Situated in the southwest corner of Mecklenburg County, McDowell Nature Preserve sits along the rolling banks of Lake Wylie. It’s the oldest preserve in the county and has over 1,100 acres to explore. Visitors can take a hike, throw out a fishing line, and sleep under the stars.
From RV to primitive, there are 56 campsites to suit everyone’s needs. For experienced campers, the primitive and drive-to sites are for you. Water and electricity are available at the drive-to sites, but not at the primitive. All sites come with a fire ring with grill.
There is a Bath House which is centrally located in the campground. Each bathroom has a toilet, sink, and shower. It’s a fairly new facility, but bring your flip-flops if you are planning to shower.
Firewood and ice are available for purchase on the campground office. Check in time is 2:30 pm and checkout is 2:00 pm.
For those who have never camped before, and want to give camping a try without spending upfront money on a tent, try a Rent-A-Tent site. It’s a camping site that comes with a 12’x12’ tent already set up. It cost slightly more than other sites, but it will save you set up and break down time. These sites come with a picnic table, fire ring with grill, water, and electricity. There is a handicapped accessible one which is a wooden cabin.
There are 7 miles of hiking over 9 trails. Most trails are rated moderate with only 1 rated easy. Hitting any of the trails around the preserve is very doable for families. Pick up a map to see the distance for each one and where it will take you. For all of them, you’ll get to hike through scenic forests and a few will take you along the shore of the lake.
We chose to hike the Kingfisher Trail. It starts at the camp sites and passes through a small wooded area, then follows the shoreline. We passed kayakers entering the water, the Waterfront Deck, and several fishing piers filled with people trying to catch their dinner. The trail meanders along several coves where you’ll notice erosion has gained a foothold. There is a lot of stepping over exposed tree roots on this trail by the water. We walked down to a sandy bank to get closer to the water. Fallen trees have made excellent waterfront seats to sit and take in the calm waters of the coves. Our kids looked for rocks to slip along the water and dug along the banks to investigate nature up close.
It is a small facility where live turtles, fish, and snakes can be viewed. Several varieties of each species can be studied under glass. Kids can test their skills on a climbing wall. A small puppet show with a large variety of animal puppets is a place where kids can put on a show for their parents. Puzzles, blocks and Lincoln Logs will keep younger children entertained.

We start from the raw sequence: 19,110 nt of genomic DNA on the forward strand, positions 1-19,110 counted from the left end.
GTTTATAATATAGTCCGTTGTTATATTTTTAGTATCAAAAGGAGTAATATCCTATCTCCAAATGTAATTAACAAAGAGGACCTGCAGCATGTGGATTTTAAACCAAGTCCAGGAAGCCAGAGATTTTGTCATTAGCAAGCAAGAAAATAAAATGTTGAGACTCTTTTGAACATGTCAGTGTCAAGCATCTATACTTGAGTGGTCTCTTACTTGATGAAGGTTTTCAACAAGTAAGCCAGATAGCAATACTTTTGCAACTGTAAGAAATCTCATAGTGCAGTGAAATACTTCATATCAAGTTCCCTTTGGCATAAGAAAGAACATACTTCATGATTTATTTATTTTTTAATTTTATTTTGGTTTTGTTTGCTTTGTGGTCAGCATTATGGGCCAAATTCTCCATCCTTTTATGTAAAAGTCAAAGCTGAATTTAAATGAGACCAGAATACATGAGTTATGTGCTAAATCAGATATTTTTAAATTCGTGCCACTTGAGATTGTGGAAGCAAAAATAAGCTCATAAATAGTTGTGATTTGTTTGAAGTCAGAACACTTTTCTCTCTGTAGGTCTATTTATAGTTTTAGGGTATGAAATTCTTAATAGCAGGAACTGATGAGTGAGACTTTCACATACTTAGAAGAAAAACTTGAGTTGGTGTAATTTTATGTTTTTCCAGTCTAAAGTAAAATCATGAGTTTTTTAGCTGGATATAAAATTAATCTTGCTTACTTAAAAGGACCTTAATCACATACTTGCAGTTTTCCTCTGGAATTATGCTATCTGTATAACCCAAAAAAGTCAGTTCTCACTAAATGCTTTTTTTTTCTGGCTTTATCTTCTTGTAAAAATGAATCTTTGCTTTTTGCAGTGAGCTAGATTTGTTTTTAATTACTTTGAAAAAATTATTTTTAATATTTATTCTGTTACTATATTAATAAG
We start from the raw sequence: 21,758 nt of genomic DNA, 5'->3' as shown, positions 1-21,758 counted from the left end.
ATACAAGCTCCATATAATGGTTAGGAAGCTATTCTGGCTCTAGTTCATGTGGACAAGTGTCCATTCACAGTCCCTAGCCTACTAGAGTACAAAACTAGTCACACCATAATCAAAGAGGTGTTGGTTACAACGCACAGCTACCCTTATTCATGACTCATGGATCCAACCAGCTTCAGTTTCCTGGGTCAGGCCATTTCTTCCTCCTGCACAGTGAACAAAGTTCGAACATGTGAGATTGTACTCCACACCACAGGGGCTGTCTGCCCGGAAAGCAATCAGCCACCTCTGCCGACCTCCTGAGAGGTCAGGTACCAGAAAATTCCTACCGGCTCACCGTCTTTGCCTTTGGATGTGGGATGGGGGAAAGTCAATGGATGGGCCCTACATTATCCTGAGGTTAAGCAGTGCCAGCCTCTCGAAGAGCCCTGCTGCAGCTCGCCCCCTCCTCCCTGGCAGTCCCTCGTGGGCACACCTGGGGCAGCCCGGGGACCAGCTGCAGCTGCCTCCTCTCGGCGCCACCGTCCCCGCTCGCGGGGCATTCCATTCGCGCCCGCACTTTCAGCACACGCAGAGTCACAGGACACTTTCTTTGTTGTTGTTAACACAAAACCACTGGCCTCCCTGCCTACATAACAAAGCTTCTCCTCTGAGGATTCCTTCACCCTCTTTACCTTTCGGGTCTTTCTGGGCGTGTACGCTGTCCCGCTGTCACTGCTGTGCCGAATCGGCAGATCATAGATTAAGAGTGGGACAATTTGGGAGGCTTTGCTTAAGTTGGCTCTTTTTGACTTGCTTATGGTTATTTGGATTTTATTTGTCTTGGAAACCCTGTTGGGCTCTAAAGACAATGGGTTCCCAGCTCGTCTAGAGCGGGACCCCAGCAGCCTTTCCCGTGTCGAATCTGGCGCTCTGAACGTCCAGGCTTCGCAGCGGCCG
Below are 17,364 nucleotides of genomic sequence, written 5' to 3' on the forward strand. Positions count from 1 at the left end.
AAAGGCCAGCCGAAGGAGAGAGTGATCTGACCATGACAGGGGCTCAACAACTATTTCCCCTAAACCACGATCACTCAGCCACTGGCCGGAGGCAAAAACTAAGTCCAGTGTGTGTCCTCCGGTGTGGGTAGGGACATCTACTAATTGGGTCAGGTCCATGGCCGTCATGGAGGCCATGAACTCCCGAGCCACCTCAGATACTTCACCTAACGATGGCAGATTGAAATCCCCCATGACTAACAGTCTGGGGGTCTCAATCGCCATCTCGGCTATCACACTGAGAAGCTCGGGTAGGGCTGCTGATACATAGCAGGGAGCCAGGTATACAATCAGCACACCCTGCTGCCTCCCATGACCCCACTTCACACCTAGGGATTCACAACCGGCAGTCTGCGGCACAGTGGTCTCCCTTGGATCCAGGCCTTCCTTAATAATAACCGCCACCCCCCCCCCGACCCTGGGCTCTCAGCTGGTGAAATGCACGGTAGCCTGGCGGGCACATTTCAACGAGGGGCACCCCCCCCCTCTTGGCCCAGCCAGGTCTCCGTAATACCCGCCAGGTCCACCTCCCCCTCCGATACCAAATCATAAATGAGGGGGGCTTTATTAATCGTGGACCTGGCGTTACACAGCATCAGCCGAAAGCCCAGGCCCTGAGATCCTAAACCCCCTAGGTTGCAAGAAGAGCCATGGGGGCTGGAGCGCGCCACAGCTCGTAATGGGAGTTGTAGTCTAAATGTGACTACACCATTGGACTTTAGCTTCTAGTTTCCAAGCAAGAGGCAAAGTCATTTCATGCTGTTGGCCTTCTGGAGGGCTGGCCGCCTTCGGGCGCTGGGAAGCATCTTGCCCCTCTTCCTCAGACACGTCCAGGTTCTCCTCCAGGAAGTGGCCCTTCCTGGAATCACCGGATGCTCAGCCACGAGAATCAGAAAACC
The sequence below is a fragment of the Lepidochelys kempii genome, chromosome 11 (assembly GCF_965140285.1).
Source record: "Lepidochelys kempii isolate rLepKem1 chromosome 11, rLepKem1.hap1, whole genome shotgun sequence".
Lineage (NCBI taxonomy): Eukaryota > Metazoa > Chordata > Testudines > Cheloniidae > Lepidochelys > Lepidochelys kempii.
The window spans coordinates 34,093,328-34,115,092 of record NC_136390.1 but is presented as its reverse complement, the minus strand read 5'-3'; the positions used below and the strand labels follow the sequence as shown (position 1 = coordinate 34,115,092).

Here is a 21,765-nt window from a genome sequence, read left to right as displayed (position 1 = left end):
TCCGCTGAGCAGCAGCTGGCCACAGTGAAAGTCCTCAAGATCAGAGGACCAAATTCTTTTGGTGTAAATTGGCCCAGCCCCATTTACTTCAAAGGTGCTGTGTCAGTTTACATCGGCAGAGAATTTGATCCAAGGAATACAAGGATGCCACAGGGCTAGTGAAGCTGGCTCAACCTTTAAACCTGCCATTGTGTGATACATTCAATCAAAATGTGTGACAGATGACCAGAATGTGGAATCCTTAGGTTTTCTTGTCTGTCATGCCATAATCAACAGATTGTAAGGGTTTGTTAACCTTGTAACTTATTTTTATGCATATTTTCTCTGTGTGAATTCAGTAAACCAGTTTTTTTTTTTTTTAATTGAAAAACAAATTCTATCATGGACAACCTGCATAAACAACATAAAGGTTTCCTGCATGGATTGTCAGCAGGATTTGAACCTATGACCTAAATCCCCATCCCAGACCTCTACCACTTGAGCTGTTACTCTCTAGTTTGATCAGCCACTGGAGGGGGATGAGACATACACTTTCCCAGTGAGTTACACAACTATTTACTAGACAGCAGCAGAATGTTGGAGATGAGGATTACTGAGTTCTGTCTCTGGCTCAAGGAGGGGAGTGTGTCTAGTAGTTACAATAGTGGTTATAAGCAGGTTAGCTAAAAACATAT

What’s a campout without a campfire? It’s the highlight of the camping trip for most kids and adults. Who doesn’t like to snuggle up to a warm fire on a chilly night and roasted marshmallows? Don’t forget graham crackers and chocolate bars.
A fire is useful to cook the main meal on as well. We used it to cook hamburgers. I don’t believe the grills are the cleanest I have ever seen. Either turn a blind eye or bring some aluminum foil to cook on.
If it will be your family’s first camping experience, search online for camping packing lists. A checklist will help you to remember the essentials. Doing this saved us from missing some important items that would have made our trip a less enjoyable one. There is a lot more planning and packing to do than a typical overnight trip to grandma’s house.
My Family’s Take
It’s was our first family camping experience. Yes, we would go again and would recommend to other families. However, as with most first-time events, we learned a couple of lessons. We forgot pillows which would help us get a better night’s sleep. Our neighboring campers didn’t follow the quiet hours that start at 10:00 pm. They talked loudly and played with flashlights till well after midnight, that at times shined in our tent. My ten-year-old daughter wished we had brought a fan that would have helped drown out our noisy neighbors and gotten some air moving on what turned out to be a pretty muggy night. Keeping a neighboring tent full of high school boys quiet might be next to impossible. But a fan in the tent is doable, though we would have had brought a pretty long extension cord to make it work.
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